Abolish Local Rules?
About once a year, at a law prom-type event or during a Federal Bar lunch with local judges, I hear someone hypothesize about a future without local rules. Can you imagine? A world where the Federal Rules of Civil Procedure would serve as a universal common language. An Esperanto. A Euro for our juridical system. Is such a future possible or even desirable?
They’re simply traps for the unwary
It’s easy to make the case against local rules. They permit each district to set up its own idiosyncratic system, ensuring that counsel from afar must hire and rely upon a local to sherpa them up the mountain.
They are also the bane of every recent law school graduate’s existence. Law school teaches you many things, but the ins and outs of local rules were not one of my takeaways. And, I consider myself lucky—we had a phenomenal civil procedure professor who impressed upon us the fact that local rules existed. So you leave law school, begin life at a firm, and as a junior attorney, are usually expected to coordinate federal filings. That’s right—the people with the least familiarity with local rules usually plunge right in and make some serious mistakes. How many days before a hearing must you file your motion? Did you think about whether it was dispositive or non-dispositive? Does your district have a meet and confer requirement? Friends have called me after failing to catch the details on all these points. These people were in agony—convinced that a local rules error had ruined their career. “I’ve always wanted to run a bed and breakfast,” one friend mused after a local rule trip up.
There are known knowns, there are things we know we know. We also know there are known unknowns, that is to say we know there are some things we do not know. But there are also unknown unknowns, the ones we don’t know we don’t know.
Donald Rumsfeld got some laughs when he talked about the unknown unknowns. He was of course discussing Saddam Hussein’s “mythical weapons of mass destruction,” but he could have been talking about local rules.
I find the biggest problem with local rules isn’t simply finding the applicable rule and following it—sometimes you don’t even look for a local rule because you wouldn’t have imagined its existence. Sure, I know to look up rules governing motion practice—but sometimes it doesn’t occur to a junior attorney that a specific rule would govern a specific motion. One error on this front can lead to obsession—people have been known to review the entire local rule book before filing a particularly important motion. Do we want a system that encourages this type of obsession?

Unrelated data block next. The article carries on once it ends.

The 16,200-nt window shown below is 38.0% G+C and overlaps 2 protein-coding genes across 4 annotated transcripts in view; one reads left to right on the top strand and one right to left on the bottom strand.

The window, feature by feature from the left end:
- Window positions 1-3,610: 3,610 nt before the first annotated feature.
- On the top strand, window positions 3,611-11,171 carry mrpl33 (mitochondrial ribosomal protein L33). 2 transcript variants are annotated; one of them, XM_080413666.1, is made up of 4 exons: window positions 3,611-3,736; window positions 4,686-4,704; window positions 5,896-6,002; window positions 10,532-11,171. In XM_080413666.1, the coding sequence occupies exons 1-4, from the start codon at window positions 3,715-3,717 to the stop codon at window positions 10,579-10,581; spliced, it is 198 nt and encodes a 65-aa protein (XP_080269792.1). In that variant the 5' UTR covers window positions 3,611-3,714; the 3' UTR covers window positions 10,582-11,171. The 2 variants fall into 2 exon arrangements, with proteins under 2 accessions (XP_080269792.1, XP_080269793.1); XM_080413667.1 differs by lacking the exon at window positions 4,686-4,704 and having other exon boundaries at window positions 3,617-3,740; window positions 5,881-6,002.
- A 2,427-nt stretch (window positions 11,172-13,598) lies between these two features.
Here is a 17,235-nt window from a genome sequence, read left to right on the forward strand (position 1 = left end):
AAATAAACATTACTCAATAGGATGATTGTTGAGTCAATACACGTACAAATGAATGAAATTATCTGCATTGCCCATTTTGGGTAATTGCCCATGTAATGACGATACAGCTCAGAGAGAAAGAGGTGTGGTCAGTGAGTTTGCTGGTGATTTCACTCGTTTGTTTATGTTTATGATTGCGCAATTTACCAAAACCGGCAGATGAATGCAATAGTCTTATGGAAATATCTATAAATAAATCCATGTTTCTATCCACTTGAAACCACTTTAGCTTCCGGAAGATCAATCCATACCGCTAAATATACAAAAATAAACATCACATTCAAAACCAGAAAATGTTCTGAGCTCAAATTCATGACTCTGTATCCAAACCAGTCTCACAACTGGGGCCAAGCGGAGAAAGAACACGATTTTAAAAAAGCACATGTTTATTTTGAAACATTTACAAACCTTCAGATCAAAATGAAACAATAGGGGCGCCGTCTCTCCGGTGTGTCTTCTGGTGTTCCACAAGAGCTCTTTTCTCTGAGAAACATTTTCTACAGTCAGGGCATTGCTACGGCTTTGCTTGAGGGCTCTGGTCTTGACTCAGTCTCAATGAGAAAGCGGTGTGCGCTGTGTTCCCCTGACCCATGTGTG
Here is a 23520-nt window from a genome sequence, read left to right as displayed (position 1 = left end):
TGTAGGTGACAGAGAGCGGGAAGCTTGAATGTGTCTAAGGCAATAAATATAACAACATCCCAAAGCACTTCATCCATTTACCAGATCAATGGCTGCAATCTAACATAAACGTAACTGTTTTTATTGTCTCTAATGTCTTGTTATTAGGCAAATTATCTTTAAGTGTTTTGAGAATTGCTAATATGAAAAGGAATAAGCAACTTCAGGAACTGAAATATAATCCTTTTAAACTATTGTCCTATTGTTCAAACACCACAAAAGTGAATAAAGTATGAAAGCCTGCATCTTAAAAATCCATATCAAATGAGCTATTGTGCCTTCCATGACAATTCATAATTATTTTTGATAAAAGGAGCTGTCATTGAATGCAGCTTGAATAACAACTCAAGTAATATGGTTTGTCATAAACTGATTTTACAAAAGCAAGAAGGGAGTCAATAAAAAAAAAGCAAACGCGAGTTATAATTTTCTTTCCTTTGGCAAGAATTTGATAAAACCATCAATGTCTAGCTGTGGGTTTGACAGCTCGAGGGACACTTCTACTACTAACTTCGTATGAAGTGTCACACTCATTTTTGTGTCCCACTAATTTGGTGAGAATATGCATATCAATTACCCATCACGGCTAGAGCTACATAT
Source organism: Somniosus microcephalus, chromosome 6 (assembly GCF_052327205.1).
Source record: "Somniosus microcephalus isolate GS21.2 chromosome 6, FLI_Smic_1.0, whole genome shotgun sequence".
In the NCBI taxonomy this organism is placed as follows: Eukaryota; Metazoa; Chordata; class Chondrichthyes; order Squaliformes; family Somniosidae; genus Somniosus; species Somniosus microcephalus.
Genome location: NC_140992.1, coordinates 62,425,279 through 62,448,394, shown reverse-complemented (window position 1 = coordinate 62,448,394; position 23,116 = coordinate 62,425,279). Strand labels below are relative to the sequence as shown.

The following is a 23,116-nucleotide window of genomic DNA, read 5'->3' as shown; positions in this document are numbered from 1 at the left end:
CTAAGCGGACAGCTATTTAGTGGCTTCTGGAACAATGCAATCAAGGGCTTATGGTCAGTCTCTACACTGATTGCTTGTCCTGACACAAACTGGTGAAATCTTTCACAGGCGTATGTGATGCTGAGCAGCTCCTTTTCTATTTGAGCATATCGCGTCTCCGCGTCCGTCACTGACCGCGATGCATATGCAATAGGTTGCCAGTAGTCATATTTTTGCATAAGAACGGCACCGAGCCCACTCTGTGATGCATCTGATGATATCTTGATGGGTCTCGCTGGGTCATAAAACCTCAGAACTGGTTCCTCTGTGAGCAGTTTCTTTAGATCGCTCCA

But they have their charm
All that said, I wouldn’t vote the local rules off the island just yet.
I fell in love with the idea of practicing law reading Jane Austen and Dickens. An elaborate system of idiosyncratic rules is necessary to support my romantic vision of the legal practice. And, as I’ve progressed in my practice, and begin to understand the local rules, I find myself enjoying my fluidity with the system. Once you know the rules, you can think of creative ways to apply them in new situations. Does this defense amount to nothing more than standing by the system that I have learned and am comfortable with? Probably. I am also one of those people who freaks out whenever the New York Times or Washington Post changes their on-line layout. I am sure their researchers assured them that the new system would prove more user-friendly, but until I have mastered the new system, I long for the familiar.
A last ditch defense? The local rules are incubators for innovation. We have a couple of local rules that I believe are true improvements on the Federal Rules. Perhaps they will prove models for the nation. Regardless, we get to enjoy those rules right here because, well, let’s face it, we’re a little bit above average.
(image: Univeral Sign with Spanish from Shutterstock)